Fear

I’ve tried to more deeply consider the meaning of the word “adventure”; what it ultimately means to my soul, what it might hold for me in the future, and what I can do to cultivate more of it. I’ve been working harder lately to try and treat more things in my life as such. Getting-up before the sun to layer-up, put a full-to-bursting backpack in my truck, drive to the base of a mountain where I have no cell phone service, and then hike my way up a near-1200-foot elevation change.

The reward? Outwardly, not much. Near-freezing temperatures, winds whipping over the top of the mountain at nearly 20 miles per hour, and a lonely view from the top. But, at the same time, the lonely nature of the peak was crushed under the impressive view of the New Hampshire landscape and coming to understand that the only thing that kept me from doing any of this earlier was simple: fear. Not just your run-of-the-mill “this is kind of scary, I’ve never done this before by myself” sort of fear, but the irrational “what if I get lost or hurt or killed, what will happen” sort of fear too. It took me basically the entire drive up to the mountain to calm those fears and to make it safe for me to feel that way. I didn’t try to banish it, but instead I re-framed it and let it fuel my hunger.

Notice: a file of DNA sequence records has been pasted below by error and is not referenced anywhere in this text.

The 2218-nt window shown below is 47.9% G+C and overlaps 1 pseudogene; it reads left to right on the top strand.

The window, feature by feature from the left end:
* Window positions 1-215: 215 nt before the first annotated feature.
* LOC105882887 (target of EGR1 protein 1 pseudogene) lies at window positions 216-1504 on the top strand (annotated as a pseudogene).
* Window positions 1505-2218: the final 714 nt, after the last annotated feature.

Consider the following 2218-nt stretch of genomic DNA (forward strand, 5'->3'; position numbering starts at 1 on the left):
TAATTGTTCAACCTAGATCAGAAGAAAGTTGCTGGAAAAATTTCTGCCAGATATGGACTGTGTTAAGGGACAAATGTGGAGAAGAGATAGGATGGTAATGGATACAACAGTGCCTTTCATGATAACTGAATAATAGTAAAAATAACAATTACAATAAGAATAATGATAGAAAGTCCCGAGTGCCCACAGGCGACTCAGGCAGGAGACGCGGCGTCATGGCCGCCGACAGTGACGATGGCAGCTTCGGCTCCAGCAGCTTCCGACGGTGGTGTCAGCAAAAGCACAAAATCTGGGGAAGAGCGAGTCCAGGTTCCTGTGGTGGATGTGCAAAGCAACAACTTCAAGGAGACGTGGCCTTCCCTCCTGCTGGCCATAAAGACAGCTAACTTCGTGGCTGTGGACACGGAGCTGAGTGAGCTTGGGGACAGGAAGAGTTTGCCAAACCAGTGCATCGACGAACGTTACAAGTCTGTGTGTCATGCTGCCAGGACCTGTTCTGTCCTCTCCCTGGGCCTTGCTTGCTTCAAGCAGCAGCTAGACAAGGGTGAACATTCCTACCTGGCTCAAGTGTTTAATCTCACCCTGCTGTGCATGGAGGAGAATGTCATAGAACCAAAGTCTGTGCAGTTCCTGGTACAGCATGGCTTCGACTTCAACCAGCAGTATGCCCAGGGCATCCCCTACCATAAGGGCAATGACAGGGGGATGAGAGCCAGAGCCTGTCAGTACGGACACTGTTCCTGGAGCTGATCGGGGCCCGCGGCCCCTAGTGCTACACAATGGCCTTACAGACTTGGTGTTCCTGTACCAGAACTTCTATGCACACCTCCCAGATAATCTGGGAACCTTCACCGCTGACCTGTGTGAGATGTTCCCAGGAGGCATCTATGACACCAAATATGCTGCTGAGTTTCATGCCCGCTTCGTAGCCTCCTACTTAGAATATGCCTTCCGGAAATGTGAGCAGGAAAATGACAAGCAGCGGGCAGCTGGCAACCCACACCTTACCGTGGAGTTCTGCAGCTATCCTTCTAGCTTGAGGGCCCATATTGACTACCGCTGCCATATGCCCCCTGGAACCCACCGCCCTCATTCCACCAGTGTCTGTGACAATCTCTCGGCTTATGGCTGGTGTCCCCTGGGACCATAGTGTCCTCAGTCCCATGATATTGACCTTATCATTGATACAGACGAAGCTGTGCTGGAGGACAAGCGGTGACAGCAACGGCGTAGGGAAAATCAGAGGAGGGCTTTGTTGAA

“BE AFRAID!” came the cry from the back of my mind.

“No, I will not fear! I seek ADVENTURE!!” came the reply.

I was far from alone and far from danger. I rationalized: The mountain is situated in the middle of a declared national forest zone. It’s the Fall season, meaning that hikers will be around and available if anything goes wrong. I have the skills, knowledge, and tools available to make my situation work no matter what I find myself in. I have food, additional dry layers, and way more water than I need all in my backpack. I am prepared.

In responding to my fear, I noticed that that particular part of me became dormant. I became present. I was able to take in everything that was around me: the rustling trees, the quiet flow of the small water flow down the slope, the subtle feel of the stone as I tread upon it. It brought me back.

I beamed brightly during the entire descent and the on the whole drive back to the apartment. I had overcome something that I had believed was an irreconcilable part of me: the debilitating trepidation that has prevented me from doing anything meaningful to me. I was able to prove myself wrong.

I think we’re all victims of our own negative beliefs about our capabilities as people. I think we’re more afraid that we are capable beings and that to be visible as such means that we will likely have to either show up for others in our expanded capacities or to be more comfortable flexing our might in those areas or arenas that we might have otherwise avoided.
The question that comes to mind for me in this case is “Why am I afraid of showing up in this new capacity?”

Am I more afraid that individuals will take advantage of me? Make fun of my lack of skill or finesse? Or am I more afraid that I have allowed myself to squander some of the best years of my life out of the fear of being seen as more than I was?

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